5. At 7.30 a.m. on the 25th January the enemy began to shell Bethune, and at 8 a.m. a strong hostile infantry attack developed south of the canal, preceded by a heavy bombardment of artillery, minenwerfers and, possibly, the explosion of mines, though the latter is doubtful. The British line south of the canal formed a pronounced salient from the canal on the left, thence running forward toward the railway triangle and back to the main La Bassee- Bethune Road, where it joined the French. This line was occupied by half a battalion of the Scots Guards, and half a battalion of the Coldstream Guards, of the 1st Infantry Brigade. The trenches in the salient were blown in almost at once; and the enemy’s attack penetrated this line. Our troops retired to a partially prepared second line, running approximately due north and south from the canal to the road, some 500 yards west of the railway triangle. This second line had been strengthened by the construction of a keep half way between the canal and the road. Here the other two half battalions of the above-mentioned regiments were in support. These supports held up the enemy who, however, managed to establish himself in the brick stacks and some communication trenches between the keep, the road and the canal and even beyond and west of the keep on either side of it. The London Scottish had in the meantime been sent up in support, and a counter-attack was organised with the 1st Royal Highlanders, part of the 1st Cameron Highlanders, and the 2nd King’s Royal Rifle’ Corps, the latter regiment having, been sent forward from the Divisional Reserve. The counter-attack was delayed in order to synchronise with a counter-attack north of the canal which was arranged for 1 p.m. At 1 p.m. these troops moved forward, their flanks making good progress near the road and the canal, but their centre being held up. The 2nd Royal Sussex Regiment was then sent forward, late in the afternoon, to reinforce. The result was that the Germans were driven back far enougli to enable a somewhat broken line to be taken up, running from, the culvert on the railway, almost due south to the keep, and thence south-east to the main road. The French left near the road had also been attacked and driven back a little, but not to so great an extent as the British right. Consequently, the French left was in advance of the British right and exposed to a possible flank attack from the north. The Germans did not, however, persevere further in their attack. The above-mentioned line was strengthened during the night; and the 1st Guards Brigade, which had suffered severely, was withdrawn into reserve and replaced by the 2nd Infantry Brigade.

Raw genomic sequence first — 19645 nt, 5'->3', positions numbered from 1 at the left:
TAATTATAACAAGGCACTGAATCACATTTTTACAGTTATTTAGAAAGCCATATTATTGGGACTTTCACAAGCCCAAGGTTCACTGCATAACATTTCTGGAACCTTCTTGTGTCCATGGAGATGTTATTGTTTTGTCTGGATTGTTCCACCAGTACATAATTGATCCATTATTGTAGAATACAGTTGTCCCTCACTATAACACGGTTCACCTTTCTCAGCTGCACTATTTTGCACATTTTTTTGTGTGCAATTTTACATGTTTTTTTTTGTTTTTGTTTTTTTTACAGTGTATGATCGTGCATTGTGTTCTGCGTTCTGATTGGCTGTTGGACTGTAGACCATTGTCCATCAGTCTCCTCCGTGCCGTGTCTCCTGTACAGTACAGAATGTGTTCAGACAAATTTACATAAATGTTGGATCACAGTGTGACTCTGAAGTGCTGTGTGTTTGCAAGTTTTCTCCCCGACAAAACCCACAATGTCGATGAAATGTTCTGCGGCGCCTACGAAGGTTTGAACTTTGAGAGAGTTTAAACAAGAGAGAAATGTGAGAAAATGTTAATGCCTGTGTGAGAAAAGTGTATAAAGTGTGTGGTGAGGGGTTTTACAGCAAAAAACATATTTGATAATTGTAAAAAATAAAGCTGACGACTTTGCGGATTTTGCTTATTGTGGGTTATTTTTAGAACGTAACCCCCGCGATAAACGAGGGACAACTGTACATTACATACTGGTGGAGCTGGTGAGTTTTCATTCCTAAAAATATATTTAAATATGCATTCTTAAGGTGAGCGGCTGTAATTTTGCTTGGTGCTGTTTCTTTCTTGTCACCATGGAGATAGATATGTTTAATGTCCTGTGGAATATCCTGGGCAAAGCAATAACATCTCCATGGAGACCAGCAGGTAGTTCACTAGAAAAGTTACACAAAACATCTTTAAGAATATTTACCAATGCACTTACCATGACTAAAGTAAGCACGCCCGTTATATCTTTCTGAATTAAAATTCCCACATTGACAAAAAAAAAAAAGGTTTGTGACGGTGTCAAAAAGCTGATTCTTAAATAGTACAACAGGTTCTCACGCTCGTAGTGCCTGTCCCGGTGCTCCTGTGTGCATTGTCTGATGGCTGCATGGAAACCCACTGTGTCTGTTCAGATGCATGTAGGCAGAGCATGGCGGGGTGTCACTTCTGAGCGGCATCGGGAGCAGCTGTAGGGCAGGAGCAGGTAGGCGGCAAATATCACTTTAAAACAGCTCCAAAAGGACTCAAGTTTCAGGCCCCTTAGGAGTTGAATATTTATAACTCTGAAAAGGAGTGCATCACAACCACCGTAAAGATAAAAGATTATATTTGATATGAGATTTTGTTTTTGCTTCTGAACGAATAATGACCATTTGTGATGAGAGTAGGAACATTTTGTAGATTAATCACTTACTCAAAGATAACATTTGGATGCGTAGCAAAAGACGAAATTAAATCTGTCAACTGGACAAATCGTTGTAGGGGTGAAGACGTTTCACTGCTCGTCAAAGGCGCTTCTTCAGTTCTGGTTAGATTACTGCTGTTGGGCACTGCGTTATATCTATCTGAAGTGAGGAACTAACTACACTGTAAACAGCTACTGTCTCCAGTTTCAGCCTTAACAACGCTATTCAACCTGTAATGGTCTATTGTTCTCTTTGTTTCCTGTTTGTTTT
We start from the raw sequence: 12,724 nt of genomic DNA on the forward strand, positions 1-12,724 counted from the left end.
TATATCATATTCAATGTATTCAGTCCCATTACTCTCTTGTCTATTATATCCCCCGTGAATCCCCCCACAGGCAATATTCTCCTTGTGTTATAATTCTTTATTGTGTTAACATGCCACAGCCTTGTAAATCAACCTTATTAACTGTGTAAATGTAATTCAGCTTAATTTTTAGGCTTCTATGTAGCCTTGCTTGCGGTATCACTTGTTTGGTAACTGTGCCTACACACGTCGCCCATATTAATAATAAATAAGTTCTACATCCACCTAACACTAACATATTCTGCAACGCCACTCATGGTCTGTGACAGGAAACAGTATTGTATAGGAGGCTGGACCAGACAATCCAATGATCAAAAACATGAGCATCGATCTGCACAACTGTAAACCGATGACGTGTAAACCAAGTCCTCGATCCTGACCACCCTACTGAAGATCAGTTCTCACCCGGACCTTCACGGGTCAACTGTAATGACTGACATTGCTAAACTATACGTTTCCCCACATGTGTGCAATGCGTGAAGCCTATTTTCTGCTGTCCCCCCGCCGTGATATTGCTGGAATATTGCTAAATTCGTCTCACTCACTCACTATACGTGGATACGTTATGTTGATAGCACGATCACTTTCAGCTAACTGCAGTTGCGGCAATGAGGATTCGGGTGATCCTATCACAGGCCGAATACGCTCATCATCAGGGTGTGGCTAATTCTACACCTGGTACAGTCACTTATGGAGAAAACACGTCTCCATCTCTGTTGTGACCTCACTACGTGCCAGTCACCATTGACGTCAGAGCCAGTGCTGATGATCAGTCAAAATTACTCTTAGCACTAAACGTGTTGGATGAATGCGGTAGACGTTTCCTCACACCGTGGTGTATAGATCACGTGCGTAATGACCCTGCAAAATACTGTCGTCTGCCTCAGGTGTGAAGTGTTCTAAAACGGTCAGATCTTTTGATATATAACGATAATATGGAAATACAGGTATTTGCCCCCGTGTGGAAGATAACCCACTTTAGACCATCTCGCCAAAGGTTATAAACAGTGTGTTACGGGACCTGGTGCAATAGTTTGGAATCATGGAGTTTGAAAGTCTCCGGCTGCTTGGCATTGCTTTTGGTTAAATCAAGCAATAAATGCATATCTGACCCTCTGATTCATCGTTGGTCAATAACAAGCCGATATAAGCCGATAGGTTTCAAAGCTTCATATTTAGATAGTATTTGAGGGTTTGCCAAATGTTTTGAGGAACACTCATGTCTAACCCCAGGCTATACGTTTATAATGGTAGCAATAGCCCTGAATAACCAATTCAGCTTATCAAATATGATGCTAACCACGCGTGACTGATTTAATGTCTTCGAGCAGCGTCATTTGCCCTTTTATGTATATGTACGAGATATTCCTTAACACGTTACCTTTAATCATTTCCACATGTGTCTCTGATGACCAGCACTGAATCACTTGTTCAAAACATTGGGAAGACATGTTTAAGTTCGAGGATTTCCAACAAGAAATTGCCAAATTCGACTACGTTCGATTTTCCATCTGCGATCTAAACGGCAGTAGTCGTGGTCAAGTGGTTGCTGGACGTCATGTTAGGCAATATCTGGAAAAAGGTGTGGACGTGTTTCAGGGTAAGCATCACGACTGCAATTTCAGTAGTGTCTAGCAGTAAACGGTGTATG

While this was taking place another, and equally severe attack was delivered north of the canal against the village of Givenchy. At 8.15 a.m., after a heavy artillery bombardment with high explosive shells, the enemy’s infantry advanced under the effective fire of our artillery, which, however, was hampered by the constant interruption of telephonic communication between the observers and batteries. Nevertheless, our artillery fire, combined with that of the infantry in the fire trenches, had the effect, of driving the enemy from his original direction of advance, with the result that his troops crowded together on the north-east corner of the village and broke through into the centre of the village as far as the keep, which had been previously put in a state of defence. The Germans had lost heavily, and a well-timed local counter-attack, delivered by the reserves of the 2nd Welsh Regiment and 1st South Wales Borderers, and by a company of the 1st Royal Highlanders (lent by the 1st Brigade as a working party- this company was at work on the keep at the time), was completely successful, with the result that, after about an hour’s street fighting, all who had broken into the village were either captured or killed; and the original line round the village was re-established by noon. South of the village, however, and close to the canal, the right of the 2nd Royal Munster Fusiliers fell back in conformity with the troops south of the canal; but after dark that regiment moved forward and occupied the old line. During the course of the attack on Givenchy the enemy made five assaults on the salient at the north-east of the village about French Farm, but was repulsed every time with heavy loss.